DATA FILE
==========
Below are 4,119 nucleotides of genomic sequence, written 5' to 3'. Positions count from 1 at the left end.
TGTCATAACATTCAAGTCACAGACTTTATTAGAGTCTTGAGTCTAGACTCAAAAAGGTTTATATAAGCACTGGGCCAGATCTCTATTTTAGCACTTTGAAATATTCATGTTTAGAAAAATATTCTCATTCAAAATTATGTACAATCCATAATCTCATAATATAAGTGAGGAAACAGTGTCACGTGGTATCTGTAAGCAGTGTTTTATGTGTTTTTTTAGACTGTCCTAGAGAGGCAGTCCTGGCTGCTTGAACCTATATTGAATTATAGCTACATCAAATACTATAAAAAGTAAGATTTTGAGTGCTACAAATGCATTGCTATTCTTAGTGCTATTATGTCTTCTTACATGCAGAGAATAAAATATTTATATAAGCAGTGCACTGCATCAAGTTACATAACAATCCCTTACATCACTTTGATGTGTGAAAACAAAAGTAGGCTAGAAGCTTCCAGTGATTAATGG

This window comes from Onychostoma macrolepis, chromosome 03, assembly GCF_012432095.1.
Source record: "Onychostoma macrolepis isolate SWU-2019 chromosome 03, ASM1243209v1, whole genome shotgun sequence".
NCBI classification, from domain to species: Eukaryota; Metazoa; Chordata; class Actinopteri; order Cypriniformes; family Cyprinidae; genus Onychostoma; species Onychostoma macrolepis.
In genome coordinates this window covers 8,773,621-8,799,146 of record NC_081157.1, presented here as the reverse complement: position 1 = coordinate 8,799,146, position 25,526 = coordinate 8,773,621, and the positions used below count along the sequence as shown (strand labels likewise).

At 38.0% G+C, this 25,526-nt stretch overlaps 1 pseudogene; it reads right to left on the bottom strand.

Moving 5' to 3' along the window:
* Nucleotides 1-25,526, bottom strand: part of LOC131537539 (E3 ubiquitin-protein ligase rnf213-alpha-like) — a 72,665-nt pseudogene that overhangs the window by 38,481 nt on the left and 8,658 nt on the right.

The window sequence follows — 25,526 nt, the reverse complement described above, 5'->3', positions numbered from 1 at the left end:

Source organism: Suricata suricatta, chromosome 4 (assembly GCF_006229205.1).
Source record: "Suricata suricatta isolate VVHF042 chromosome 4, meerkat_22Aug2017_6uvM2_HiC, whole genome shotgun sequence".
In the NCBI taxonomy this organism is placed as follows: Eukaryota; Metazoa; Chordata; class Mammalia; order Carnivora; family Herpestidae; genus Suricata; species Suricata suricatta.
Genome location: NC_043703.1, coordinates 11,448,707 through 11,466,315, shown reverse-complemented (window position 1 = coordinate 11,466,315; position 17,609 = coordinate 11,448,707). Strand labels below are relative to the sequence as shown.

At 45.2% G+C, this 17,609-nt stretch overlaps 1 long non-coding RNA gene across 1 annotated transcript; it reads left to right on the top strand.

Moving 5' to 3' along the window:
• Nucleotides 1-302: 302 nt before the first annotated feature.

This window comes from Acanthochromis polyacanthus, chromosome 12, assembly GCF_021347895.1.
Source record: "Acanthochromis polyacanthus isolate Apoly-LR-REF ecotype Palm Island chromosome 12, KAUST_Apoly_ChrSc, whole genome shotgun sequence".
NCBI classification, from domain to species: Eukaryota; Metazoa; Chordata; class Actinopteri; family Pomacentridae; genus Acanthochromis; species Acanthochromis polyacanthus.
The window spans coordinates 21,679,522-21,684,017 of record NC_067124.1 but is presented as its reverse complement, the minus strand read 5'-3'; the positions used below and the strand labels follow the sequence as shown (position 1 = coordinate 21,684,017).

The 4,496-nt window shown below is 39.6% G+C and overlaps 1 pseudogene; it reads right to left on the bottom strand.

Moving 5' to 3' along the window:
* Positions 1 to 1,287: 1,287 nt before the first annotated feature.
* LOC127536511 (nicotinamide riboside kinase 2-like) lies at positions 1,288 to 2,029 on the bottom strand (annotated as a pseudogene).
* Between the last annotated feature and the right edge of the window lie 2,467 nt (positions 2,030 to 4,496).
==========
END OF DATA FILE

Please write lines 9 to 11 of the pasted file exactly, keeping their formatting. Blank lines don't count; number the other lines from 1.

* Nucleotides 1-25,526, bottom strand: part of LOC131537539 (E3 ubiquitin-protein ligase rnf213-alpha-like) — a 72,665-nt pseudogene that overhangs the window by 38,481 nt on the left and 8,658 nt on the right.

The window sequence follows — 25,526 nt, the reverse complement described above, 5'->3', positions numbered from 1 at the left end:

Source organism: Suricata suricatta, chromosome 4 (assembly GCF_006229205.1).